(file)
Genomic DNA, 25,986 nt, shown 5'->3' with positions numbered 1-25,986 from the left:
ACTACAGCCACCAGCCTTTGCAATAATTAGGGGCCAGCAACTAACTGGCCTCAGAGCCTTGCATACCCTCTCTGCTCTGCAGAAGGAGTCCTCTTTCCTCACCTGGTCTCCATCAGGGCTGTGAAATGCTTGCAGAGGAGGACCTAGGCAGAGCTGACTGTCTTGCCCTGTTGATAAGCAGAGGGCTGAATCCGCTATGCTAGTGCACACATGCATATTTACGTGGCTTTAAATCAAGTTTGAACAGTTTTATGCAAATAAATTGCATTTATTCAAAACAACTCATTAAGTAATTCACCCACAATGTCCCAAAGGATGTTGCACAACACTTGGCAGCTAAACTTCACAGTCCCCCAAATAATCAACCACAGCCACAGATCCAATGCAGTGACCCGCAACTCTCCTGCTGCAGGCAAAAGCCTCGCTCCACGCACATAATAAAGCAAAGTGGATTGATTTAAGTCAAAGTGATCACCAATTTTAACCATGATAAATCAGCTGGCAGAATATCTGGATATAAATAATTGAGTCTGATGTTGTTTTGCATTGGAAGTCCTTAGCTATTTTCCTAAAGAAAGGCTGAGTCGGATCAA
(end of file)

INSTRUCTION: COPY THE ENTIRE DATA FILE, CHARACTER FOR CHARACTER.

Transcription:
Genomic DNA, 25,986 nt, shown 5'->3' with positions numbered 1-25,986 from the left:
ACTACAGCCACCAGCCTTTGCAATAATTAGGGGCCAGCAACTAACTGGCCTCAGAGCCTTGCATACCCTCTCTGCTCTGCAGAAGGAGTCCTCTTTCCTCACCTGGTCTCCATCAGGGCTGTGAAATGCTTGCAGAGGAGGACCTAGGCAGAGCTGACTGTCTTGCCCTGTTGATAAGCAGAGGGCTGAATCCGCTATGCTAGTGCACACATGCATATTTACGTGGCTTTAAATCAAGTTTGAACAGTTTTATGCAAATAAATTGCATTTATTCAAAACAACTCATTAAGTAATTCACCCACAATGTCCCAAAGGATGTTGCACAACACTTGGCAGCTAAACTTCACAGTCCCCCAAATAATCAACCACAGCCACAGATCCAATGCAGTGACCCGCAACTCTCCTGCTGCAGGCAAAAGCCTCGCTCCACGCACATAATAAAGCAAAGTGGATTGATTTAAGTCAAAGTGATCACCAATTTTAACCATGATAAATCAGCTGGCAGAATATCTGGATATAAATAATTGAGTCTGATGTTGTTTTGCATTGGAAGTCCTTAGCTATTTTCCTAAAGAAAGGCTGAGTCGGATCAA